Anti-Tobacco Warnings on OTT Platforms Are Required

  • Over-the-top (OTT) streaming platforms must include anti-tobacco warnings similar to those shown in theatres and on television.
  • The requirement is based on a notification from the Union Health Ministry that alters the provisions under the Cigarettes and Other Tobacco Products Act (COTPA) of 2004.

New Anti-Tobacco Warning Requirements

  • Publishers of curated online material depicting tobacco products or their use must include anti-tobacco health messages at the start and middle of the programme.
  • When tobacco products or their usage are shown during the programme, an anti-tobacco health warning must be clearly shown at the bottom of the screen as a static message.
  • With black lettering on a white backdrop, the warning message should be legible and readable.
  • The explicit warnings are ‘Tobacco causes cancer’ or ‘Tobacco kills.’
  • Health warnings, health spots, and audio-visual disclaimers should all be in the same language as the broadcast.

Tobacco’s negative health effects

  • Tobacco usage is the leading avoidable cause of cancer. Cancers of the lungs, mouth, throat, larynx, pancreas, bladder, kidney, and cervix have all been linked to it.
  • Chronic obstructive pulmonary disease (COPD), which includes chronic bronchitis and emphysema, can be caused by it. It might also aggravate asthma symptoms.
  • Cardiovascular diseases: Consumption raises the chance of having a heart attack, having a stroke, or having another cardiovascular illness. It causes blood vessel damage and raises the risk of blood clots.
  • Tobacco usage has been linked to infertility, early birth, and low birth weight in newborns.

Socio-economic impact

(1) On an individual level:

  • Reduced productivity: Smoking-related ailments can cause absenteeism, poor work performance, and increased medical costs.
  • Reduced life expectancy: Tobacco use can lead to a reduction in life expectancy, which reduces an individual’s overall productive years.

(2) On a societal level:

  • Healthcare expenditures: Tobacco use can reduce economic development by increasing the burden of healthcare costs and decreasing productivity.
  • Increased societal expenditure: According to a World Health Organisation (WHO) study, tobacco-related illnesses cost India $22.4 billion in healthcare costs and lost productivity per year.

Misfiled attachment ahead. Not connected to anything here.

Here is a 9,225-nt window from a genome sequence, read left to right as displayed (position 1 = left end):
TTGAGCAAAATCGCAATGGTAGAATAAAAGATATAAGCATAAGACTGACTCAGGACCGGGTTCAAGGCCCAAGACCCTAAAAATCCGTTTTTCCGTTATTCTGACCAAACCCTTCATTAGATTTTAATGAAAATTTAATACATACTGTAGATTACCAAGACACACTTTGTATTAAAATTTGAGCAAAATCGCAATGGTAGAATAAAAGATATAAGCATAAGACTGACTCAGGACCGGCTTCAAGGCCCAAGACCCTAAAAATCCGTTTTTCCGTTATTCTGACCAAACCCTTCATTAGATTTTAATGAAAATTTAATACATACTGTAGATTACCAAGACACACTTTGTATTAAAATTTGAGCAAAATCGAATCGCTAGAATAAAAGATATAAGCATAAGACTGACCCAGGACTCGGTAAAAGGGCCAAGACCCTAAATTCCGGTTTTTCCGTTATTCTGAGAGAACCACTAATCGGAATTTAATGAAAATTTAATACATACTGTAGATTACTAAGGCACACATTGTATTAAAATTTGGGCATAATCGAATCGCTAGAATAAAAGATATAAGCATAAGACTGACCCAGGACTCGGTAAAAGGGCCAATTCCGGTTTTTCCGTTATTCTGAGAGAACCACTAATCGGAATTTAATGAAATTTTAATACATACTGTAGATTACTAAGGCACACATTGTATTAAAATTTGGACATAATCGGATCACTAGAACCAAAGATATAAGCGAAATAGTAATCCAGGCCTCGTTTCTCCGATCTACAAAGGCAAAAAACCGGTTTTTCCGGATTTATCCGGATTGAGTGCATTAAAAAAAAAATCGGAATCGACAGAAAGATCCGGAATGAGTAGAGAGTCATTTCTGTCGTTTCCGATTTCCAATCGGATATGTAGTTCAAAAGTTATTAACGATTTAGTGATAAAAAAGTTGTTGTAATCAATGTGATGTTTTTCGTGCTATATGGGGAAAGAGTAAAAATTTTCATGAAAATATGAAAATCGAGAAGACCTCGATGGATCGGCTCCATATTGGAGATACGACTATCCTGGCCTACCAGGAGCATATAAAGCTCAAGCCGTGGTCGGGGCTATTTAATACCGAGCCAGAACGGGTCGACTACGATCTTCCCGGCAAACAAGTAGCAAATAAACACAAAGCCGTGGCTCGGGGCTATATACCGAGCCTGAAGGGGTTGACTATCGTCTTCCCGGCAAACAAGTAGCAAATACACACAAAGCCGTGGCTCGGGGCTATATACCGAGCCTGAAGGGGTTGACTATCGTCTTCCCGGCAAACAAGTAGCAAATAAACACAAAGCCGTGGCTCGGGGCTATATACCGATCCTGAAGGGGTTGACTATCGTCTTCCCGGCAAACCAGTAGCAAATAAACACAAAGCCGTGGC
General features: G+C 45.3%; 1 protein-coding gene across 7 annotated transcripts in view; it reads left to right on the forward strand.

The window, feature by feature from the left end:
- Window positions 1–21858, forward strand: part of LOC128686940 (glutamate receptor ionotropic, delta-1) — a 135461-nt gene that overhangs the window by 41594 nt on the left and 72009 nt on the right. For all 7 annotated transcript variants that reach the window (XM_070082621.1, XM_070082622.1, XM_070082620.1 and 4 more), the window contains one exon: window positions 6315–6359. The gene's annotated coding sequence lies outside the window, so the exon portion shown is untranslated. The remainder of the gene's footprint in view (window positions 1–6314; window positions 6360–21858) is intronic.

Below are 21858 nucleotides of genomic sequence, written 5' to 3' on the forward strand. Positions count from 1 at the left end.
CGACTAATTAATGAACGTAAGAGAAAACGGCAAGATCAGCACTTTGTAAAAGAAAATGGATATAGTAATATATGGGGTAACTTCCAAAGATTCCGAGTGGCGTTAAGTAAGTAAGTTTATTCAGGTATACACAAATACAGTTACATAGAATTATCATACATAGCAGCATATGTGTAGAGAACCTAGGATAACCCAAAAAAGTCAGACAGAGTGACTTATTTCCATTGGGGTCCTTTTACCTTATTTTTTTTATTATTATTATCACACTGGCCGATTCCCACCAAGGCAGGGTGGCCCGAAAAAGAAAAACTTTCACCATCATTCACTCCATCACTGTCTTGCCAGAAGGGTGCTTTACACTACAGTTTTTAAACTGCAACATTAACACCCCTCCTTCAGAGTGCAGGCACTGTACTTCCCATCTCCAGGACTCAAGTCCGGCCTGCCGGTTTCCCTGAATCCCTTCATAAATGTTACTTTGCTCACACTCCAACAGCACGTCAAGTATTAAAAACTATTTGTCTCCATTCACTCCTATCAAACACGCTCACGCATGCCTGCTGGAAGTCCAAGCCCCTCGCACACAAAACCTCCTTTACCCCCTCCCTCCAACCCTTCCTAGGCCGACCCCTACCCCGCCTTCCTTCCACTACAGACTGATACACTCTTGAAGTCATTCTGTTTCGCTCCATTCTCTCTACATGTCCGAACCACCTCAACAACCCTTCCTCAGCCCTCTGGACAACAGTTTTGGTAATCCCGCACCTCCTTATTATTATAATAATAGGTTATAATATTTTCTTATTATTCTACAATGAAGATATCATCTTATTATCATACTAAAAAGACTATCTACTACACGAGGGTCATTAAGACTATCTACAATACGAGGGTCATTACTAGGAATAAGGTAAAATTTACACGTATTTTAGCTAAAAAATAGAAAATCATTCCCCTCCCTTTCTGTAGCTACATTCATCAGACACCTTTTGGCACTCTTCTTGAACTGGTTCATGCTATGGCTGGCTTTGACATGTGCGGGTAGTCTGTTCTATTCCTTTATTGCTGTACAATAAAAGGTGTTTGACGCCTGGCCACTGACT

Why isn’t tobacco entirely prohibited?

  • Revenue loss: The industry contributes significantly to the government’s tax revenue. Tobacco prohibition would result in the loss of these tax funds, which are used to fund a variety of public welfare programmes and projects.
  • Economic Impact: The tobacco industry employs a considerable number of people, particularly in the agricultural sector, which is prevalent in tobacco production.
  • It is not a psychoactive substance: While the detrimental effects of tobacco are well documented, completely prohibiting a legal commodity necessitates serious deliberation and legal processes.
  • Instead of outright prohibition, the Indian government has used a regulatory strategy to controlling tobacco consumption.

The way forward

  • Tobacco control laws should be strengthened: To effectively limit tobacco consumption, existing legislation should be reviewed and improved.
  • Organise public awareness campaigns: Educate the public on the dangers of tobacco smoking and the advantages of quitting.
  • Increase access to smoking cessation programmes: Increase the availability of low-cost, high-impact programmes to assist those who want to quit smoking.
  • Implement tobacco product sin taxes: Taxes should be raised to discourage consumption, particularly among price-sensitive people.
  • Establish smoke-free zones: Smoke-free legislation must be strictly enforced in public areas, workplaces, and public transportation.
  • Help tobacco farmers: Provide farmers with alternate livelihood options and help as they transition away from tobacco farming.
  • Conduct research and monitoring: In order to inform evidence-based policies and initiatives, invest in data gathering and analysis.
  • Working with international organisations: Collaborate with global organisations such as WHO to utilise expertise and resources in tobacco reduction.
And get notified everytime we publish a new blog post.